Combined with fresh mint and greek yoghurt, this is a light soup that I first discovered in the back streets of a small cafe in Istanbul.
I love the fresh onion and garlic available locally right now with a milder taste and I make sure to use all the bulb and leaves. They are never overpowering.
Bing uses local Maltese pork. He loves the taste and texture and combines this with the freshest of ingredients. He believes that fresh ingredients contribute to success of this dish.
‘Eating fish during lent is associated with the Greek word for fish, ichthys, which is an acronym for Iesous Christos Theou Yios Soter, meaning Jesus Christ, Son of God, Saviour. There are many interpretations of why Catholic tradition favours eating fish on Fridays, but the version that appeals to me most is found in the 15th Century Book of Festivals which says that when Adam sinned, God cursed the land – however, he did not curse the water and, therefore, it is lawful for man to eat what comes from the water during Lent.
Fish used to be the economical choice for families but, today, it is considered a treat, sometimes nearly a delicacy and often expensive. However, eating fish on Fridays is not about economics – the reasoning behind it is fascinating. After all, it is not exactly a penance eating fish, for most people.
This month we see a large variety of fresh local fish becoming available at local fishmongers; you should be able to find red mullett (trill), grey mullett (mulett), red rock fish (ċippullazz), white bream (sargu), moray eel (morina), octopus (qarnita) and gurbell (brown meager) and many more. When it comes to fish, the fresher it is, the better the flavour. To source the best fish, find a trusted fishmonger or hawker and stick with them. I usually ask for advice on fish from Saviour at Bottarga.
You can disguise the taste in chicken and meats that are not fresh, but the same does not apply to fish.
In today’s recipe, I use skate. It is soft, remains moist and still is under-rated.
The skate (ħamima in Maltese) needs very little cooking time and, for those that do not like the idea of picking bones, it is an ideal choice. Succulent, soft and moist flesh literally slides off the cartilage.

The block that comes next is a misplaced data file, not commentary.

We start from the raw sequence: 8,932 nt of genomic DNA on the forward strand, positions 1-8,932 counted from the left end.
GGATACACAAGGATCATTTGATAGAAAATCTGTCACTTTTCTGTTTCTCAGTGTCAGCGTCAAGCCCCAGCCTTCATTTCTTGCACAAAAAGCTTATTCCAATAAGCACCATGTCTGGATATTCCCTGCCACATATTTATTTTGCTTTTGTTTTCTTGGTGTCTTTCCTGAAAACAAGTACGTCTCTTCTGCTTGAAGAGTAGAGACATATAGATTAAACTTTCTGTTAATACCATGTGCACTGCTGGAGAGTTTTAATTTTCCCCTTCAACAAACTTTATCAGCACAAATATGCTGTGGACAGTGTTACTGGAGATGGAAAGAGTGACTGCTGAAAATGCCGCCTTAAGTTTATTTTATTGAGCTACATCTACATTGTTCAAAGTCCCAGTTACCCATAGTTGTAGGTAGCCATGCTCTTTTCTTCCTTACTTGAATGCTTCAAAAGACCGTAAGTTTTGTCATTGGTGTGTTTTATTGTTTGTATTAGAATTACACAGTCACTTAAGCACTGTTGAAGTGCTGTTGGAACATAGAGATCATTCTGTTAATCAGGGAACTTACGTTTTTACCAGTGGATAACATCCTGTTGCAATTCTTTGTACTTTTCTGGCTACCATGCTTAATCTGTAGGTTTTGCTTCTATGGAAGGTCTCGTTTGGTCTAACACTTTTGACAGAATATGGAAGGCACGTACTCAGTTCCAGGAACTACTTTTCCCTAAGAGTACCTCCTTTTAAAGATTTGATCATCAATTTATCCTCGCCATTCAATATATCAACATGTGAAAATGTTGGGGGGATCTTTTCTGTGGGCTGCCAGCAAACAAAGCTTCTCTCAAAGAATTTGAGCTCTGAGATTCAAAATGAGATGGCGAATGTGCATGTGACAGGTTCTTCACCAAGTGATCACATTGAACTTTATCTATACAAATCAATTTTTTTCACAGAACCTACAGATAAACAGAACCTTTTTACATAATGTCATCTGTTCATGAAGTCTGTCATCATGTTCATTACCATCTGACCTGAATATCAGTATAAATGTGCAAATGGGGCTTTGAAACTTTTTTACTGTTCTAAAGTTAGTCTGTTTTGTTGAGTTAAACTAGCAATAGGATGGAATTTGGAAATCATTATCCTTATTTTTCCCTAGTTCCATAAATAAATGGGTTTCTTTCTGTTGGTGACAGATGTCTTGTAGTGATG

The flavour is delicate and, to retain its natural moistness, the fish is best cooked at a high temperature for as little time as possible.
This recipe is simple and easy to prepare and I hope you will give it a try.
Fresh fish should smell of the sea and the gills should be bright and moist, not just from being sprayed for display. When preparing it, the scales should flake off easily and the flesh remain firm. It is, sometimes, hard to judge when fish is ready and cooked and it may be easier to invest in a kitchen thermometer, rather than waiting for the flesh to turn from translucent to opaque. For perfect fish, the internal temperature should read at between 125ºC to 150ºC.
Eating raw fish has become very popular since the introduction of sushi. And cooking fish by merely soaking in lemon juice to make a ceviche style dish is another option. Unlike with poultry, eating fish raw does not carry the same risk of salmonella – however, raw fish may carry parasites and should be avoided by the elderly, pregnant women and children.
I like the simplicity of cooking fish al cartoccio, wrapped in a parcel with a slice of lemon and a few drops of olive oil, salt and pepper and baked in a hot oven for a few minutes. Fresh herbs, olives and capers can be added to serve it.
Filippo Berio Olive Oil available at Rimus Group
Olives and Capers available at Quality Foods
Saxa Salt by Premier Foods available at George Borg Ltd
Kitchenware by K & Co, Telephone 79415384
Fish by Saviour Deguara at Bottarga in Balzan
Fresh Vegetables by Big Fresh Mosta, Oscars Fruit and Vegetables and Barbuto [Organic]
The vegetable linguine made with a spiralizer give colour to the dish and make it more appealing, visually and also in texture.’